Metal Roof and Wall Panels Provide Industrial Aesthetic to Texas Ranch

Nearly 13,000 square feet of Petersen’s Galvalume Snap-Clad panels was used to clad the roof.

Nearly 13,000 square feet of Petersen’s Galvalume Snap-Clad panels was used to clad the roof.

As many architects can attest, designing a residence for oneself can present challenges. But architect Jack Carson rose to the occasion by creating a striking design for his new home, located on a ranch in the beautiful Texas Hill Country. Design for the 7,000-square-foot residence follows LEED principles and blends a unique palette of “industrial” materials with ultra-modern aesthetics.

“The house is truly on a ranch. We have cattle on the property,” says Carson, president of Carson Design Associates in Austin, Texas. “We wanted to keep the design somewhat in the ranch vernacular but with a contemporary look. The reliance on metal for the roof and cladding and an exposed structure helped create a ranch building feel. We like to think of it as an ‘industrial ranch’ aesthetic.”

The primary wall panel profile utilized was Petersen’s Precision Series panels, of which 2,400 square feet of the 16-inch Galvalume material was installed.

The primary wall panel profile utilized was Petersen’s Precision Series panels, of which 2,400 square feet of the 16-inch Galvalume material was installed.

Several of Petersen Aluminum’s PAC-CLAD profiles contributed to Carson’s success in delivering the desired look. Nearly 13,000 square feet of Petersen’s Galvalume Snap-Clad panels was used to clad the roof. The 16-inch roof panels were rollformed onsite because of extremely tight site conditions and because the only access to the site was via a dirt road that wasn’t wide enough to allow large trucks to deliver factory-formed panels. An additional 3,000 square feet of Snap-Clad panels also was installed vertically as siding around two garages and at specific locations on the house as accent panels.

The primary wall panel profile utilized was Petersen’s Precision Series panels, of which 2,400 square feet of the 16-inch Galvalume material was installed. All wall panels were manufactured at Petersen’s Tyler, Texas, plant.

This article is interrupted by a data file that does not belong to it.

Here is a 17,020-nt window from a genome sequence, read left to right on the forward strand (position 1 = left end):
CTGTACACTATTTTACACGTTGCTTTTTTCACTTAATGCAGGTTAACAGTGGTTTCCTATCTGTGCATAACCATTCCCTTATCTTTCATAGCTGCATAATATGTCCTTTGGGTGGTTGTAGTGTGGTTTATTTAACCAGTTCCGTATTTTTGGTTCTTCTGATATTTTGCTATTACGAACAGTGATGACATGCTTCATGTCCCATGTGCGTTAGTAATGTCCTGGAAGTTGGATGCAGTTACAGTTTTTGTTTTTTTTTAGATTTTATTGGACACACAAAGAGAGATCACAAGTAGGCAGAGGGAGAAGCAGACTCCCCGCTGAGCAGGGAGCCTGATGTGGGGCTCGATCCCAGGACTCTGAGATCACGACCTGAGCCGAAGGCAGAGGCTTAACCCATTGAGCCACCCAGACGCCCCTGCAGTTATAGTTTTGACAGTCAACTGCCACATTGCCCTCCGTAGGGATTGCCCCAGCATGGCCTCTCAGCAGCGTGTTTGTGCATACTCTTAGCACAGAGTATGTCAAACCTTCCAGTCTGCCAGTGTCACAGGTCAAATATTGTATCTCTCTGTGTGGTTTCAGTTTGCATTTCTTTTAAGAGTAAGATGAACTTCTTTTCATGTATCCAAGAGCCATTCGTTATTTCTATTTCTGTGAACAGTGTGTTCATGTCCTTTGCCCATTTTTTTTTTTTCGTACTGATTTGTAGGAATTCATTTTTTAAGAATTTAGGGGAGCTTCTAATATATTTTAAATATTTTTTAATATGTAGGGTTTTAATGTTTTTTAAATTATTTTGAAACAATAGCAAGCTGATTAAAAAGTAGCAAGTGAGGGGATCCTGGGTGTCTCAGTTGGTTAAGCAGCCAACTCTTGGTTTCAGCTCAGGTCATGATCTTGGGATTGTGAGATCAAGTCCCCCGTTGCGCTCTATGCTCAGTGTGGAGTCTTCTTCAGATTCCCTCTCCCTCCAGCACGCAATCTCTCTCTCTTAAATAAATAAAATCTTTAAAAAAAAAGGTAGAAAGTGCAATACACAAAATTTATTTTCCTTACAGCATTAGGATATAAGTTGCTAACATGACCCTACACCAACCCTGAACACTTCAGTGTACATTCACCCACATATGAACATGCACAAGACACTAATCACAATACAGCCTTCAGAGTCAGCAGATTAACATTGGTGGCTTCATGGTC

The underside of the overhanging soffit is clad with Ipe wood that ends with an edge that Carson and Brown describe as “the wing” or “the blade.”

The underside of the overhanging soffit is clad with Ipe wood that ends with an edge that Carson and Brown describe as “the wing” or “the blade.”

The onsite fabrication of the roof panels and the installation of all roof and wall panels was performed by Dean Contracting Co., Kyle, Texas. “The greatest challenge was executing the architects dream for his home,” recalls Jesse Brown, vice president of Dean Contracting. “The design included a myriad of varying geometric shapes on many different planes and a blend of materials that required complex detailing. It was probably one of the top-five most challenging jobs that we have ever done.”

The Petersen profiles highlight the material palette, which also includes Texas limestone sourced directly from the property on which the home sits, Ipe wood, steel beams and a generous amount of glass. “We have great views into the valley with no neighbors,” Carson adds. “A large overhanging soffit covers a large portion of the deck and shades all of the glass.”

The underside of the overhanging soffit is clad with Ipe wood that ends with an edge that Carson and Brown describe as “the wing” or “the blade.” Fabricated with Alcoa Reynobond aluminum composite material (ACM), this transitional element smoothly links the standing-seam roof with the overhanging wood-clad soffit. Petersen functioned as distributor of the Reynobond ACM.

Fabricated with Alcoa Reynobond aluminum composite material (ACM), this transitional element smoothly links the standing-seam roof with the overhanging wood-clad soffit.

Fabricated with Alcoa Reynobond aluminum composite material (ACM), this transitional element smoothly links the standing-seam roof with the overhanging wood-clad soffit.

The decision to use Petersen for the roof and siding was arrived at rather easily. Carson notes: “I was familiar with PAC-CLAD and wanted to use it but also wanted to rely on the builder’s recommendations regarding materials and subcontractors. In our very first meeting with the roofer, Dean Contracting, they brought in samples of PAC-CLAD and recommended using it. That made the decision pretty easy.”

Carson is a big believer in metal as a roofing and cladding material. “We wanted to be as maintenance-free as possible. And sustainability was an important component as well,” Carson says. “We used LEED principles in our design. Metal is far greener than asphalt shingles and other alternatives. It’s just a great option for residential construction.”

The installation went smoothly, Carson adds, primarily because he relied on the expertise of Dean Contracting. “My approach is to listen to the experts. Jesse Brown and his crew worked out the complex detailing. They use metal all the time and are extremely capable. We collaborated as necessary but I basically left it in their hands.”

The Petersen profiles highlight the material palette, which also includes Texas limestone sourced directly from the property on which the home sits, Ipe wood, steel beams and a generous amount of glass.